Thursday, October 20, 2005

Aces High-Iron Maiden

Guitars in harmony, the standard metal preamble, staccato drum flares, ooh, then a time change- oh yeah, this is Maiden. Then it hits, urgent, propulsive description of preparations for a coming attack. This is Maiden in their patriotic non-Dune/Edgar Allen Poe phase. The third movement is where the songs really hits, you actually feel like Messerschmidts and Hurricanes and Spitfires are flying all over the place, tracers every which way, the Battle of Britain of course. The actual chorus part is too cheesy for me, but the movement (one of about ten) that hits at 1:55 is pure awesomeness, and this is one of the Maiden songs where you actually hear Steve Harris' bass, and actually appreciate it a little bit. The solos aren't even that over the top and ridiculous. Actually, what I like about this song, regardless of its cheese factor, is that it feels patriotic without being excessively jingoistic. Maybe its easier to be that way when the song doesn't come across like "Burn My Flag and I'll Burn Your Ass" style cobag sentiment. Also, when your country is not the biggest and most powerful on the block and was fighting for its life against NAZIS for goodness sake, you can have a little patriotic sentiment.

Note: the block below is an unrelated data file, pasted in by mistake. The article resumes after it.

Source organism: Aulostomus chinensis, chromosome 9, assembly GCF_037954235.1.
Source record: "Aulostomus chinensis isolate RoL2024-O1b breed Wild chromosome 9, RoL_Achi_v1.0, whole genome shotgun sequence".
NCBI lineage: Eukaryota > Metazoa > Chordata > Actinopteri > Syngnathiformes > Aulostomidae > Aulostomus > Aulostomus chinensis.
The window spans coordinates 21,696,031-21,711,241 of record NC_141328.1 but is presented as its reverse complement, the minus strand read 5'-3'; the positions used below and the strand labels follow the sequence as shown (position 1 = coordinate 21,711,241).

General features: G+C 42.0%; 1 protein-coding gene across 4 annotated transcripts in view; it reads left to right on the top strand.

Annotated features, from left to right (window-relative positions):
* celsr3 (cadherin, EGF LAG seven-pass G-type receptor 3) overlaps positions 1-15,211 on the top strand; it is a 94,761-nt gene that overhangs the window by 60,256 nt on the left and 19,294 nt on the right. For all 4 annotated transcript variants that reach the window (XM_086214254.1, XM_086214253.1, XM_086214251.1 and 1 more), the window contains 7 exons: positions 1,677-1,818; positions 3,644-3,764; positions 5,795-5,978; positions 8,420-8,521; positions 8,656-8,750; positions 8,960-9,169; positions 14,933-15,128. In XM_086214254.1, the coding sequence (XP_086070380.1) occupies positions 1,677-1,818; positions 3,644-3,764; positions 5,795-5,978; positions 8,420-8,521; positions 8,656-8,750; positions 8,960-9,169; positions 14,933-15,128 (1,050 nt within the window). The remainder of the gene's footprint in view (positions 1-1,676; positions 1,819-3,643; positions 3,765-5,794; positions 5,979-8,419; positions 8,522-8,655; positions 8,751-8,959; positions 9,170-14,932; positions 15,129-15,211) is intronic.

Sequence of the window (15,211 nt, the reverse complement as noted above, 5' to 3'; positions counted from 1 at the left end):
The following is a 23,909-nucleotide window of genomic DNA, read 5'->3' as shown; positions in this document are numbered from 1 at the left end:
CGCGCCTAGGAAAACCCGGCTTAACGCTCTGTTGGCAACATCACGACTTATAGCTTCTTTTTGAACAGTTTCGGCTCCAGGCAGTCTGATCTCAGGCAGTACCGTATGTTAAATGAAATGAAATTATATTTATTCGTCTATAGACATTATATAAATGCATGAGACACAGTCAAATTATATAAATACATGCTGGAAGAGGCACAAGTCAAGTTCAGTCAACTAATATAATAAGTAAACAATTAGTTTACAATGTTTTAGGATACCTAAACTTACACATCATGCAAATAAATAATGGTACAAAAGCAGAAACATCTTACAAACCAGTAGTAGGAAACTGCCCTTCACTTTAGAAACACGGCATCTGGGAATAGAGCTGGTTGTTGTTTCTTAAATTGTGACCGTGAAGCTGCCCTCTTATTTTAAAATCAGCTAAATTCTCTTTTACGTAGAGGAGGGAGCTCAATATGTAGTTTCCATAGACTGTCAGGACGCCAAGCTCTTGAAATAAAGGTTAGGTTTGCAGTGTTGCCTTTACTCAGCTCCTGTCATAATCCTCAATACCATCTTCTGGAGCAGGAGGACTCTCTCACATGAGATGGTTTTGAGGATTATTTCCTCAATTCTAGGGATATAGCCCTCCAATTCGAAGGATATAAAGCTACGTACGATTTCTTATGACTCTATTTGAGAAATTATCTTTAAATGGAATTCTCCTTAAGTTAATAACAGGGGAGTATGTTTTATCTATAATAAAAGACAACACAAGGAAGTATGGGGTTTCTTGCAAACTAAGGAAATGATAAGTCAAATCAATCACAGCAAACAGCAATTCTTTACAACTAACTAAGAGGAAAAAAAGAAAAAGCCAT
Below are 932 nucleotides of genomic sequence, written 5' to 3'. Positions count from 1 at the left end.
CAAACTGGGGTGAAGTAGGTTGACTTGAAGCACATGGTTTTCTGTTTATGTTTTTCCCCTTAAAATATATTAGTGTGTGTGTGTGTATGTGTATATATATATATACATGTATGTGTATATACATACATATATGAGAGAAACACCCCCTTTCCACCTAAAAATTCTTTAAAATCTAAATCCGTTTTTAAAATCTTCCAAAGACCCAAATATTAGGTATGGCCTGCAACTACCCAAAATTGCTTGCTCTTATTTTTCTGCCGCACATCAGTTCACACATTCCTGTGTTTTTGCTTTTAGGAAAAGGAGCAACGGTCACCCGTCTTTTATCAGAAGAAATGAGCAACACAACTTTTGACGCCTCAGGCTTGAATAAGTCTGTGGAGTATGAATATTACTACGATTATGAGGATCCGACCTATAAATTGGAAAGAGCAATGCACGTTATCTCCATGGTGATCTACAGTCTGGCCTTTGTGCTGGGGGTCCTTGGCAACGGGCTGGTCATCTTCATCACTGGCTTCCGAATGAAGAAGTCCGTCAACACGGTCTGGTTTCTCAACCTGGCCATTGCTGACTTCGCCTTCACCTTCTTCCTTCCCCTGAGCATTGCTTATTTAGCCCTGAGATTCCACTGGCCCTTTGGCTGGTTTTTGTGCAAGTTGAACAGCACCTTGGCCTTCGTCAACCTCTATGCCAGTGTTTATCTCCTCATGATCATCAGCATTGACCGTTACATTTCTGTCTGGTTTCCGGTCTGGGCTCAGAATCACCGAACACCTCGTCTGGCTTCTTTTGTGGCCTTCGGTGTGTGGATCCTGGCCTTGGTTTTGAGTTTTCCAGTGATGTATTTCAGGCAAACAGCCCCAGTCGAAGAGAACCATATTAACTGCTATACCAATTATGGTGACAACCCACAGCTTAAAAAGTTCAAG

Additionally, if I may unbecomingly become serious pour un momento, when I hear this song I think about the Gregory Peck/Gary Merrill film Twelve O'Clock High. It's not about the Brits, but instead a Yank bomber squadron based in Britain. It details the bloody toll on bomber crews flying dangerous daylight long range bombing missions. They keep getting shot to hell. I won't ruin it for you, but the scene that gets me is the squadron member pedaling out to the deserted airfield after the war, they use the "Baa Baa Black Sheep" song and it just crushes you. Tonight, listening to Aces High, I am wondering if George W. Bush has ever contemplated what war does to our troops (no point in thinking whether he contemplates how Iraqis are affected) or it he's ever seen Twelve O'Clock High, or any other non-John Wayne (or Ronald Reagan) war movie. Perhaps he and his pappy, WWII pilot that he was, watched Gregory Peck unravel time and time again, but in a snarkily mocking way- "that's not how George Herbert Walker Bush was imprinted by the War, just Peck, a liberal movie icon." Maybe they just watched it for the flying footage, and pappy would say "one day you're going to fly planes just like me."